All too often people think of a bird cage as a place to confine their bird with food and water that happens to provide a safety zone away from any dangers that might be encountered outside. Yes the bird's cage does do all of that, but it should be thought of as a place for comfort, where he cannot only drink, sleep and eat, but be able to exercise, and play with a variety of toys. Since the average pet bird spends the vast majority of their time confined to the 4 walls of his cage, it is very important to provide him with a cage that is large enough to easily provide all things that contribute to his health, safety, and over all well being.
A pet bird should never be left outside of the cage when no one is home. Leaving the birds cage door open or leaving him out to roam around or putting him out on a play stand when no human is around is inviting disaster. Yes, some parrots will confine themselves to a play stand or on top of their cage when left un-attended, but because they by nature have the instinct to explore, it is imperative you protect them from harm by not leaving them outside their cage without supervision.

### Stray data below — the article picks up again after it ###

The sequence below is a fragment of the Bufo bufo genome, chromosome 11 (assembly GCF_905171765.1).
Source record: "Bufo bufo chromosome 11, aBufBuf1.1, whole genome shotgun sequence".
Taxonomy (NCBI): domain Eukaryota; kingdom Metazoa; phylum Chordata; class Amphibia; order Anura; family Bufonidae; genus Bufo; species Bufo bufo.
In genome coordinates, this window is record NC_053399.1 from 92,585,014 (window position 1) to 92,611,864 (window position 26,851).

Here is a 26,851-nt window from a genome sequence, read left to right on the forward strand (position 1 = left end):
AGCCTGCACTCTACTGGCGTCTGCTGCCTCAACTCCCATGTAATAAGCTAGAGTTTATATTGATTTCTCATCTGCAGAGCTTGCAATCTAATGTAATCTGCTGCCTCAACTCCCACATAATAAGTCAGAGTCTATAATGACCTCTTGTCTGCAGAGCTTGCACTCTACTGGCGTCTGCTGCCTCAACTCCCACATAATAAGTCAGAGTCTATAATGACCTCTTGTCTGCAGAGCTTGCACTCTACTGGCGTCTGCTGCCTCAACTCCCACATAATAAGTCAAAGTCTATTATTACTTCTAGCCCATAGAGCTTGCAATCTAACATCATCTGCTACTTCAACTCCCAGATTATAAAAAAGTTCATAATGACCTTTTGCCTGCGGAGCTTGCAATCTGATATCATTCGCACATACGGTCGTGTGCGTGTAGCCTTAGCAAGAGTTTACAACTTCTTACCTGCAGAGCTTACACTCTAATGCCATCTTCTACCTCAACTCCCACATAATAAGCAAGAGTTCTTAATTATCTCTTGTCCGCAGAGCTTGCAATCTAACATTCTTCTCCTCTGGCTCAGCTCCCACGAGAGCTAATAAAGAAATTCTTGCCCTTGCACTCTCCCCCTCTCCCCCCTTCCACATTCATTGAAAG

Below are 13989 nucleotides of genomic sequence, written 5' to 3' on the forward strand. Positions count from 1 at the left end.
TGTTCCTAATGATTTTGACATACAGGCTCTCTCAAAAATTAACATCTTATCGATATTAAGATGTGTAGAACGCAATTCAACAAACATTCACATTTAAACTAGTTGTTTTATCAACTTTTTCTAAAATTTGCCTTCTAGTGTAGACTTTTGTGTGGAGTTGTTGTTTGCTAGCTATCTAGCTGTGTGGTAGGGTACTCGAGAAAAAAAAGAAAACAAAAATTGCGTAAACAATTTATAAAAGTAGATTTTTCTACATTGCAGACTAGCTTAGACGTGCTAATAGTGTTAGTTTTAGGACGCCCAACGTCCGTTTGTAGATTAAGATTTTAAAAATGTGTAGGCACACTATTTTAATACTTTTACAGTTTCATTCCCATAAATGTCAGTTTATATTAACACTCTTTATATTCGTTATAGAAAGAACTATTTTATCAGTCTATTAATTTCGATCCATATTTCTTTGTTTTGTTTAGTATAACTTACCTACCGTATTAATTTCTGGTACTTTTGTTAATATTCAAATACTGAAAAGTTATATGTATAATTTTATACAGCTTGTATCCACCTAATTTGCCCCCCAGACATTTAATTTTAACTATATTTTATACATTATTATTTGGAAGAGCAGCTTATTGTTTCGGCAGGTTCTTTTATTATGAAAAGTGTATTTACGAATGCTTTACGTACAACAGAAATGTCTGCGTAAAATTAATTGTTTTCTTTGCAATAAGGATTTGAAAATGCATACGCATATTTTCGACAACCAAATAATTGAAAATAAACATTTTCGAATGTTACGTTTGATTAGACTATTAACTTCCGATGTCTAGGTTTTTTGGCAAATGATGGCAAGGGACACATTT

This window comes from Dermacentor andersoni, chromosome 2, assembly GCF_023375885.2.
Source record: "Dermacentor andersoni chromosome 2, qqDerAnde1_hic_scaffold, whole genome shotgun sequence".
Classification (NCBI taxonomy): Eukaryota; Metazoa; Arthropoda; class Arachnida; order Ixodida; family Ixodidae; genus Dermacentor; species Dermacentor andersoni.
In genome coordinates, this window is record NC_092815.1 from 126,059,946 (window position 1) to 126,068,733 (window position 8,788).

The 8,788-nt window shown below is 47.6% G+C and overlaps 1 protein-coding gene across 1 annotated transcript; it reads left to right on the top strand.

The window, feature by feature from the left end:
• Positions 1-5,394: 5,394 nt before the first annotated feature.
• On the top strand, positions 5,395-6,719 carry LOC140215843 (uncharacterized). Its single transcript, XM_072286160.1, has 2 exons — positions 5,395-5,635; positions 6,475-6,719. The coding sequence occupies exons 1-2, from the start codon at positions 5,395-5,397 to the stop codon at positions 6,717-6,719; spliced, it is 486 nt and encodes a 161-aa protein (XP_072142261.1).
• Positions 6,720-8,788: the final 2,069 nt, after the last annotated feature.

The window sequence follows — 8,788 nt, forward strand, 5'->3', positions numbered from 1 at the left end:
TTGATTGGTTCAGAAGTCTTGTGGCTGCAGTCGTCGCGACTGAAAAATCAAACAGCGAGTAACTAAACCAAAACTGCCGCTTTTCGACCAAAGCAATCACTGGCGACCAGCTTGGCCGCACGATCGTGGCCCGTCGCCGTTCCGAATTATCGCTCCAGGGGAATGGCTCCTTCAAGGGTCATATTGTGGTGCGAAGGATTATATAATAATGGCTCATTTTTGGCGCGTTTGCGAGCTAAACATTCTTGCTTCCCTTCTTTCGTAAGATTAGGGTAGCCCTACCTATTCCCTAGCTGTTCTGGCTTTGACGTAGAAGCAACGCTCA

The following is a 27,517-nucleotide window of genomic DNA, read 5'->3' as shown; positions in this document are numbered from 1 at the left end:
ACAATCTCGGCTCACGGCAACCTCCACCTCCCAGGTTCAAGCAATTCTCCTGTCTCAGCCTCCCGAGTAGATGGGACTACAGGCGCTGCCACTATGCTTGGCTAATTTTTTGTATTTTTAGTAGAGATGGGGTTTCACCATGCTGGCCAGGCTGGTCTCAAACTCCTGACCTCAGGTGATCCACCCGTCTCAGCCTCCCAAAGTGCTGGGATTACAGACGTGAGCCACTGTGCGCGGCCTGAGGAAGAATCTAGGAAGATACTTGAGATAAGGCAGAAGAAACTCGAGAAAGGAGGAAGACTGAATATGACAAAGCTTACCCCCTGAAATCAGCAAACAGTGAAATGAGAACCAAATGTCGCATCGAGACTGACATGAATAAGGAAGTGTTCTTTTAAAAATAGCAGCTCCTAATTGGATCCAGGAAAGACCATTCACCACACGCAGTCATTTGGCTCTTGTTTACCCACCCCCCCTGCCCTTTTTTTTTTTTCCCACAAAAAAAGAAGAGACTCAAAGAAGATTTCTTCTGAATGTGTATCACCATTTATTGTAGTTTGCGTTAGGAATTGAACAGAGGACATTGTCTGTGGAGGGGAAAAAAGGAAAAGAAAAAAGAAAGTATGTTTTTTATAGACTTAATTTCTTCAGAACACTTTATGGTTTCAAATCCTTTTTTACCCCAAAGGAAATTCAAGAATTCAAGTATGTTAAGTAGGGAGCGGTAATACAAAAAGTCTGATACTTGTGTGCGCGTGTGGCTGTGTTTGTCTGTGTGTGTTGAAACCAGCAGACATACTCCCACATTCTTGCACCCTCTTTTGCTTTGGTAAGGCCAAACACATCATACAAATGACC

A properly sized cage will provide, along with it's amenities, ample opportunities for your feathered friend to get all the exercise and play he needs with a minimum of three toys. The perches should vary in thickness for proper foot and leg support, and of course provisions should be made for food, water and a place to rest.
So, how big a cage should you get for your parrot? Bird care authorities have published minimum sizes that a bird cage should be for each bird type and recommended bar spacing as well. Several things to keep in mind , is you may have a Budgie that is much more active than an average one and might need a larger than minimum size cage.and in similar fashion, you might have a Blue and Gold Macaw that is larger than average and require more space. Also take into account that food dishes, water dishes, perches and the minimum of three toys every bird should have in the cage take up space as well.
If you have a cage now that is too small or are looking for your new birds first cage, use the recommendations on minimum size and actual bar spacing below:
Bird Species Min. Cage Size Bar Spacing
Budgies,Parrotlets,Lovebirds 18X18 Inches 1/2"
Cockatiels 20X20 Inches 1/2" or 5/8"
Poicephalus,Conures,Ring Necks 22X24 Inches 5/8" or 3/4"
Caiques,Timnehs,Pionus,Jardines 24X24 Inches 3/4" or 1"
Small Amazons,African Greys 32X23 Inches 1" or 1 1/4"
Mini Macaws,Cockatoos,Amazons 36X24 Inches 1" to 1 1/2"
Lage Macaws,Large Cockatoos 36X48 Inches 1" to 1 1/2"
If your bird was not listed, find one of similar size and use that as a guide.